How Long Can You Survive Without Supplies?

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I remember taking a survival test some time back. They asked me about my preps, and based upon that, the test decided that I would be able to survive six months if everything went to pot.

While taking it was an interesting exercise, I really don’t put much stock in such online tests, especially when you consider that they are based upon the ideas of whoever created the test.

We should all take the time to analyze our family situation, our preps and our skills and take a guess on how long we will survive. Then, once we’ve done that, we should ask ourselves a very important question: “What do I need to do to make it so that I can survive longer?”

Keep reading to see how to answer this question!

The thing is, there are several different ways of surviving, not just one. So, while I might not meet all the requirements of their test, I might survive just fine. Likewise, meeting all the requirements that they laid out doesn’t guarantee my survival, as there are always unforeseen factors that affect our survival.

The basic premise of the test, that of determining how long we can survive if the brown stuff hits the rotary air movement device, is a valid one.

Nothing is promised to us. We don’t really know what sort of disaster we might find ourselves having to live though, nor do we have any real idea of how long it will take for things to return to some semblance of normal. So we have to prepare for the worst.

That means a disaster that takes out our entire infrastructure and supply chain and is bad enough that they can’t be rebuilt. In other words, a situation where we are forced to survive on our wits, our knowledge and our preps, for the rest of our lives.

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Understand Your Priorities

Survival is about meeting your body’s needs. If you succeed in meeting them, you’ll survive. If not… well, we won’t go there. So, we must be prepared to survive, no matter what. That means meeting the basic survival priorities of:

  • Maintaining body heat
  • Clean water
  • Food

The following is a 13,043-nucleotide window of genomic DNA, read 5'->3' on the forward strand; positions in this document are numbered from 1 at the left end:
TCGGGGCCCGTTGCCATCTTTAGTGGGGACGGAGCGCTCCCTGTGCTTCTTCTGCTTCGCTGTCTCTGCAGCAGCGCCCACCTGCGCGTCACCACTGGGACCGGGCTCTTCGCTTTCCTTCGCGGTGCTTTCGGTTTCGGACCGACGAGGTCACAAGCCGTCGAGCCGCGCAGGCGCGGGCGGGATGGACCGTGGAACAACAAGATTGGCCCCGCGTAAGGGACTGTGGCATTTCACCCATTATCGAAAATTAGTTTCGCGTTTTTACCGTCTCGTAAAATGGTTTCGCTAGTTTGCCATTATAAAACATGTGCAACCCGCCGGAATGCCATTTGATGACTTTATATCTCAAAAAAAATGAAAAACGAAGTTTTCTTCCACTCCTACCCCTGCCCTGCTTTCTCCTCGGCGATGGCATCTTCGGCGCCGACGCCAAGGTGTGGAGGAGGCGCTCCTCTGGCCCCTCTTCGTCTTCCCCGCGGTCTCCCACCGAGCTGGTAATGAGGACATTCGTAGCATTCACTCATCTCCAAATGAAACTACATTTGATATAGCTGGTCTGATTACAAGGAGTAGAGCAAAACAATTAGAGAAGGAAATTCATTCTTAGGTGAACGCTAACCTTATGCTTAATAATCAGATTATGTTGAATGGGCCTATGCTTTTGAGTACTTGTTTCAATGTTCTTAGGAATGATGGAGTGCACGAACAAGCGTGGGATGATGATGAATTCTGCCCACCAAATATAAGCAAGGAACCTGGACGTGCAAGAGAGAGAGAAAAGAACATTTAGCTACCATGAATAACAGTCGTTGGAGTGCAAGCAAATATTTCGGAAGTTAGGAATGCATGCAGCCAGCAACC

In addition, we have to consider a few other areas:

  • Self-defense
  • First-aid
  • Starting a fire

We’ve all heard the “Rule of 3s” sometime or other. You know, you can only survive 3 minutes without oxygen, 3 hours without shelter, 3 days without water and 30 days without food. Some people leave that first one off, but this is the basic rule. Why is it so important? Because it shows us what our priorities are in any survival situation.

Survival stockpiles, survival kits, survival caches and bug out bags are all developed with those needs in mind.

Countless books and articles have been written, showing the importance of fulfilling those needs and how to build a stockpile, bug out bag or whatever to meet them. I won’t dispute that list at all, because I know it to be true. But what I will dispute is depending on a stockpile to give them to you. Having a stash is not enough unless you know how to use it right.

So, What Do You Need?

There are three basic things you need to survive. No, I’m not talking about heat, water and food. I’m talking in much greater generalities. The three things I’m talking about take into account much more than just a stockpile or a short-term survival situation. They are what you need to survive for the rest of your life.

  • Skills & Knowledge
  • Tools
  • Supplies

While all three of those general areas are touched on by preppers, it is the third one that actually receives the most attention. That’s mostly due to the fact that we live in a society in which we are accustomed to buying everything we need. So we tend to look at survival the same way and buy whatever we need.